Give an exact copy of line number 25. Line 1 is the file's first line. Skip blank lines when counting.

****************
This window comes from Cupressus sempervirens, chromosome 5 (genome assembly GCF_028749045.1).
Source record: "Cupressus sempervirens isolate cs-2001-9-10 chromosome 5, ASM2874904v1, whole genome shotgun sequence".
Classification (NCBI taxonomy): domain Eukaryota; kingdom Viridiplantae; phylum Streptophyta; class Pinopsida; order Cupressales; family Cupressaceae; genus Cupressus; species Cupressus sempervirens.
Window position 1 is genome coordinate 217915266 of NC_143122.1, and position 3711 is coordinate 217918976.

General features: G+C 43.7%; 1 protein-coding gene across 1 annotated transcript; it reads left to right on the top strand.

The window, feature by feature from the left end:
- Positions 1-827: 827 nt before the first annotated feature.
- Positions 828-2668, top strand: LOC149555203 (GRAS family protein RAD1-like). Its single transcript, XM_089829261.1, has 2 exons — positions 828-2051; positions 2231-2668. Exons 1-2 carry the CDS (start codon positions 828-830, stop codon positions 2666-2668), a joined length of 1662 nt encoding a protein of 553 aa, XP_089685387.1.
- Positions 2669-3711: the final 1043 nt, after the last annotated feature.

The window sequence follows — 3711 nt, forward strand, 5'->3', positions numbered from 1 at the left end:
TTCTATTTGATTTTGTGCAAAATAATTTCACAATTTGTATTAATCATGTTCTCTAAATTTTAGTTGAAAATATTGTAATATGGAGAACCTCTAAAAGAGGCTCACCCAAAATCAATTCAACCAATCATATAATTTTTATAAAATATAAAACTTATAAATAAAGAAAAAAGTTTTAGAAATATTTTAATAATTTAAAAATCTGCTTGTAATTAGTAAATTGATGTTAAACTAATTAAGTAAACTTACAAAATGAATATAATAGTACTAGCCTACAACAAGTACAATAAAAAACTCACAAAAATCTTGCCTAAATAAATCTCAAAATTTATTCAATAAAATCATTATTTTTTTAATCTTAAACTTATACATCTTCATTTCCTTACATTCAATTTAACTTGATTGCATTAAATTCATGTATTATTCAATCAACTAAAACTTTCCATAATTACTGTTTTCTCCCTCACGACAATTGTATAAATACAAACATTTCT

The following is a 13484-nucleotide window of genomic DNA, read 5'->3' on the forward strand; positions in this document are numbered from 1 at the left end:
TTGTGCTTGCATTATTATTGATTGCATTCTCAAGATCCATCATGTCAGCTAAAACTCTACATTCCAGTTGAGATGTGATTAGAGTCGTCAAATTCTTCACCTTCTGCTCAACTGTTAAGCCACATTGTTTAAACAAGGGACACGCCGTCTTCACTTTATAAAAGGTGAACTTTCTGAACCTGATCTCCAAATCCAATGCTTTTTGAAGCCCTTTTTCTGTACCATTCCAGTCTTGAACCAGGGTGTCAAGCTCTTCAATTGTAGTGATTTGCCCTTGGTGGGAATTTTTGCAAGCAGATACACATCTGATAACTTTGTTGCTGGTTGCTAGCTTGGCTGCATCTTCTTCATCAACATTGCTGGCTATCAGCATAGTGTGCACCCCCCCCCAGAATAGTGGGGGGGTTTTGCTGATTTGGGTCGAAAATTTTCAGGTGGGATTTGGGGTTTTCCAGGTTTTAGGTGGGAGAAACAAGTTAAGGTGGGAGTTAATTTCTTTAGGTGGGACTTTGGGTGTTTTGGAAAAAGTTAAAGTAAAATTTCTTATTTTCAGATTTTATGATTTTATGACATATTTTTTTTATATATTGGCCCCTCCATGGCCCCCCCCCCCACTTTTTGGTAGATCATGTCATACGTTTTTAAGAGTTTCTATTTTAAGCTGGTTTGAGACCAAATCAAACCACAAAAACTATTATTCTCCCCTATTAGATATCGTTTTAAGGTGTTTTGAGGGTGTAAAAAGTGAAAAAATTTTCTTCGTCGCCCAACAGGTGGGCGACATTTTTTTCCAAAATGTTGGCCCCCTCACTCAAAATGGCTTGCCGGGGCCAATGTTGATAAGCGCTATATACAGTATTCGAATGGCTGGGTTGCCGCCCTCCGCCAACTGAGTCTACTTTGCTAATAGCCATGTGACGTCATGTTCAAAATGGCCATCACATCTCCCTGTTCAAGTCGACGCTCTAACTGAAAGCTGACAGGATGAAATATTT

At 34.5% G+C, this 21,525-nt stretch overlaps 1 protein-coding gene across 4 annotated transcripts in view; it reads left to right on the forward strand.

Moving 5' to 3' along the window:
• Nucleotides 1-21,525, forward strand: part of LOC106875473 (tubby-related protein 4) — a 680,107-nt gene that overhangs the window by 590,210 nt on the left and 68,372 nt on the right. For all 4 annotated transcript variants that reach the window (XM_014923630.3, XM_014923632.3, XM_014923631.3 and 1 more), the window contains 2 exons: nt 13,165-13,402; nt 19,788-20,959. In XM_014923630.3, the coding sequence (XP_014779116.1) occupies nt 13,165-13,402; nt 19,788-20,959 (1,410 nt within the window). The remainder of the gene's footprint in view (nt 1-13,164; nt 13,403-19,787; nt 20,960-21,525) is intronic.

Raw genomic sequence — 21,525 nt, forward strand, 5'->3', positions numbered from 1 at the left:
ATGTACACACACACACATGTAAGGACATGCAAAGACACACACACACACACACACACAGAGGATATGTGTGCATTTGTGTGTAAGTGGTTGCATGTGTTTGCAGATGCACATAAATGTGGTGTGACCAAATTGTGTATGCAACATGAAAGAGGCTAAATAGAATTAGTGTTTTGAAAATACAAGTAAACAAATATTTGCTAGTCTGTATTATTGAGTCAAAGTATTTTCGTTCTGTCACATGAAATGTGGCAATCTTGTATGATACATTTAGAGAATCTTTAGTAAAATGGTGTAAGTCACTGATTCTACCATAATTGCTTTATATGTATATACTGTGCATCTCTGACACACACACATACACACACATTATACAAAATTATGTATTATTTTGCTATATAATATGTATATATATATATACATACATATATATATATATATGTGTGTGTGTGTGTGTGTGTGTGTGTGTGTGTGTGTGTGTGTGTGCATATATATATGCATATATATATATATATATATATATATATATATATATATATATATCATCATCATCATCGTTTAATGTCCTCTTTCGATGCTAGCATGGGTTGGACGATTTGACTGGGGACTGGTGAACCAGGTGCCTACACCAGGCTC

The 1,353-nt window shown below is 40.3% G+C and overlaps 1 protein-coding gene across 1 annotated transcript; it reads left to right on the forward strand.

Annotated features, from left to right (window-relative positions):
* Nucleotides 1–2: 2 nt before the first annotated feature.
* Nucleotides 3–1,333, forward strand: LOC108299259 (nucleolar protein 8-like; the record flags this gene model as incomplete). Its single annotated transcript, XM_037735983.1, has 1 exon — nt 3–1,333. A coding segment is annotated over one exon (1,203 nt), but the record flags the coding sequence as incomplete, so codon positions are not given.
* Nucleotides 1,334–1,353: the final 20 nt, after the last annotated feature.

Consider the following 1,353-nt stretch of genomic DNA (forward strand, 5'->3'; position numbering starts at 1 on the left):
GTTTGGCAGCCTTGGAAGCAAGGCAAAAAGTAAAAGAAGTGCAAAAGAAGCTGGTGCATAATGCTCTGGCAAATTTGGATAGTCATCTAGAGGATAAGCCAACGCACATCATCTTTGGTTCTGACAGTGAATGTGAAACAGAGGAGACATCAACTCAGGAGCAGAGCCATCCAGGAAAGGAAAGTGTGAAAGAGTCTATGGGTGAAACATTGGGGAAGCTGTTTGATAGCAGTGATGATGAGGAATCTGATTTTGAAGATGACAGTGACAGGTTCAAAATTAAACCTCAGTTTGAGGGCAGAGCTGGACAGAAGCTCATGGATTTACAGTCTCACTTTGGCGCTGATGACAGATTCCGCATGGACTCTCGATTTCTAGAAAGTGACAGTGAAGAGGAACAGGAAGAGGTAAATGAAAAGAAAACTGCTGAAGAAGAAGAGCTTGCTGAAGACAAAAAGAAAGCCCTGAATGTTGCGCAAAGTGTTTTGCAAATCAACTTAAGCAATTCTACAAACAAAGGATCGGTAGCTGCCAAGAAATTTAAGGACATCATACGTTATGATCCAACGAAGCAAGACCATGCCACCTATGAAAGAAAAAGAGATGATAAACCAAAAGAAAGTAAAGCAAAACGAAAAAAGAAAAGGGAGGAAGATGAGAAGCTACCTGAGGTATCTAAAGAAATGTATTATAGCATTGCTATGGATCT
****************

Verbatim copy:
GTTTGGCAGCCTTGGAAGCAAGGCAAAAAGTAAAAGAAGTGCAAAAGAAGCTGGTGCATAATGCTCTGGCAAATTTGGATAGTCATCTAGAGGATAAGCCAACGCACATCATCTTTGGTTCTGACAGTGAATGTGAAACAGAGGAGACATCAACTCAGGAGCAGAGCCATCCAGGAAAGGAAAGTGTGAAAGAGTCTATGGGTGAAACATTGGGGAAGCTGTTTGATAGCAGTGATGATGAGGAATCTGATTTTGAAGATGACAGTGACAGGTTCAAAATTAAACCTCAGTTTGAGGGCAGAGCTGGACAGAAGCTCATGGATTTACAGTCTCACTTTGGCGCTGATGACAGATTCCGCATGGACTCTCGATTTCTAGAAAGTGACAGTGAAGAGGAACAGGAAGAGGTAAATGAAAAGAAAACTGCTGAAGAAGAAGAGCTTGCTGAAGACAAAAAGAAAGCCCTGAATGTTGCGCAAAGTGTTTTGCAAATCAACTTAAGCAATTCTACAAACAAAGGATCGGTAGCTGCCAAGAAATTTAAGGACATCATACGTTATGATCCAACGAAGCAAGACCATGCCACCTATGAAAGAAAAAGAGATGATAAACCAAAAGAAAGTAAAGCAAAACGAAAAAAGAAAAGGGAGGAAGATGAGAAGCTACCTGAGGTATCTAAAGAAATGTATTATAGCATTGCTATGGATCT